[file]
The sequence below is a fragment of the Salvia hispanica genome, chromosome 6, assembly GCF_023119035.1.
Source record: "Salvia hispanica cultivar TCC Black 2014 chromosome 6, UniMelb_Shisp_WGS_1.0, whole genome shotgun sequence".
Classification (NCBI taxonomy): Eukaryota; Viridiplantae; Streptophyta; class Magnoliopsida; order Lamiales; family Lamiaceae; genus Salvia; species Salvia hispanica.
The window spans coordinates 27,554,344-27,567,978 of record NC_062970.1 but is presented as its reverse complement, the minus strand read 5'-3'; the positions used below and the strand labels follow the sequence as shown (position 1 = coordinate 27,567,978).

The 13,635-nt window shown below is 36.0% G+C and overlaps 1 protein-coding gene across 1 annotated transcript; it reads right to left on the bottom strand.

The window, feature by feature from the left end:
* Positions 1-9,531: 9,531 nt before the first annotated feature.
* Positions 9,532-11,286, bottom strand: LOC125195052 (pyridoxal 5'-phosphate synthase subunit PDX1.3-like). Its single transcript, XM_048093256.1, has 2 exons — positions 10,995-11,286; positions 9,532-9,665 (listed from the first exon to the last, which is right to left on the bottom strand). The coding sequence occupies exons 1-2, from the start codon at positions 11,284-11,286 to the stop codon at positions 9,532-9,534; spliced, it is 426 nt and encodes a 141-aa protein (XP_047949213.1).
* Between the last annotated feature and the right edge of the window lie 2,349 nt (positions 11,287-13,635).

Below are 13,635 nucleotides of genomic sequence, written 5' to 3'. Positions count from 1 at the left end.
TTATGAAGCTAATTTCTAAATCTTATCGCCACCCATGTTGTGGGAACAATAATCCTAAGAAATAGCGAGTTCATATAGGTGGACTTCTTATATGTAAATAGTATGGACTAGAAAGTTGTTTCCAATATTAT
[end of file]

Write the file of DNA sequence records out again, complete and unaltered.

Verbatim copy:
The sequence below is a fragment of the Salvia hispanica genome, chromosome 6, assembly GCF_023119035.1.
Source record: "Salvia hispanica cultivar TCC Black 2014 chromosome 6, UniMelb_Shisp_WGS_1.0, whole genome shotgun sequence".
Classification (NCBI taxonomy): Eukaryota; Viridiplantae; Streptophyta; class Magnoliopsida; order Lamiales; family Lamiaceae; genus Salvia; species Salvia hispanica.
The window spans coordinates 27,554,344-27,567,978 of record NC_062970.1 but is presented as its reverse complement, the minus strand read 5'-3'; the positions used below and the strand labels follow the sequence as shown (position 1 = coordinate 27,567,978).

The 13,635-nt window shown below is 36.0% G+C and overlaps 1 protein-coding gene across 1 annotated transcript; it reads right to left on the bottom strand.

The window, feature by feature from the left end:
* Positions 1-9,531: 9,531 nt before the first annotated feature.
* Positions 9,532-11,286, bottom strand: LOC125195052 (pyridoxal 5'-phosphate synthase subunit PDX1.3-like). Its single transcript, XM_048093256.1, has 2 exons — positions 10,995-11,286; positions 9,532-9,665 (listed from the first exon to the last, which is right to left on the bottom strand). The coding sequence occupies exons 1-2, from the start codon at positions 11,284-11,286 to the stop codon at positions 9,532-9,534; spliced, it is 426 nt and encodes a 141-aa protein (XP_047949213.1).
* Between the last annotated feature and the right edge of the window lie 2,349 nt (positions 11,287-13,635).

Below are 13,635 nucleotides of genomic sequence, written 5' to 3'. Positions count from 1 at the left end.
TTATGAAGCTAATTTCTAAATCTTATCGCCACCCATGTTGTGGGAACAATAATCCTAAGAAATAGCGAGTTCATATAGGTGGACTTCTTATATGTAAATAGTATGGACTAGAAAGTTGTTTCCAATATTAT